Outfoxing the Fasting Response

One of the best ways to increase your hunger, slow down metabolism and increases spontaneous physical search activity is to simply stop eating or to even just reduce caloric intake. This is called the adaptive response to fasting and it is of course this hyopthalamic response that limits the long-term effectiveness of weight loss strategies.

A new study by Jose Silva and colleagues from New York’s Rockefeller University, published this week in NATURE identifies forkhead box transcription factor (Fox-a2) as a key molecule in the regulation of this response.

Using mice models, the researchers now showed that the stimulation of the lateral hypothalamic area (the main ‘feeding centre’ that regulates food intake, arousal and motivated behaviour) through the actions of orexin and melanin-concentrating hormone (MCH), neuropeptides that are released during fasting, are regulated by Fox-a2. This transcription factor incidentally is also a target of insulin signaling.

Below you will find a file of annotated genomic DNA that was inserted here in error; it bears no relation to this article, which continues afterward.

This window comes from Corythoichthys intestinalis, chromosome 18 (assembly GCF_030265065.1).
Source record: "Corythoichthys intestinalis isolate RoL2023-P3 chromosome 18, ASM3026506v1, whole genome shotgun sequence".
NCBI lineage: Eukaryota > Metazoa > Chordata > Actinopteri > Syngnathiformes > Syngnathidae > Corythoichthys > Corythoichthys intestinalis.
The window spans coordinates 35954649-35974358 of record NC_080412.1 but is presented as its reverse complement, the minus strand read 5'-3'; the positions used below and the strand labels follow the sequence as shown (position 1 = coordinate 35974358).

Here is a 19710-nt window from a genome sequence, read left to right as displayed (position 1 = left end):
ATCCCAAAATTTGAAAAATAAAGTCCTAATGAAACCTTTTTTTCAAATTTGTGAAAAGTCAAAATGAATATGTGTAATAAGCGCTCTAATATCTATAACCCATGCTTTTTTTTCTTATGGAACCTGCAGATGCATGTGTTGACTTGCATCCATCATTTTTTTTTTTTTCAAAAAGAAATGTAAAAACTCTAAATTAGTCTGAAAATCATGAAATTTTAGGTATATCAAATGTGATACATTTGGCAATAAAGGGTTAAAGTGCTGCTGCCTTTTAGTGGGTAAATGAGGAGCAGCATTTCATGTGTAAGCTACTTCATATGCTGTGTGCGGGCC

During fasting, Fox-a2 binds to MCH and orexin promoters and stimulates their expression thereby increasing hunger and increasing spontaneous activity.

In fed and in hyperinsulinemic obese mice, insulin signalling leads to nuclear exclusion of Foxa2 and reduced expression of MCH and orexin, thereby decreasing hunger and increasing activity.

Activation of Fox-a2 increases orexin and MCH production leading to mice that eat more, are more physically active and have improved insulin sensitivity. Turning on Foxa2 in obese mice also increases lean body mass and reduces their fat content. 

Thus, the researchers appear to have identified a key molecule that may prove to be a useful pharmacological target for medications that can help increase spontaneous physical activity and improve health.

Edmonton, Alberta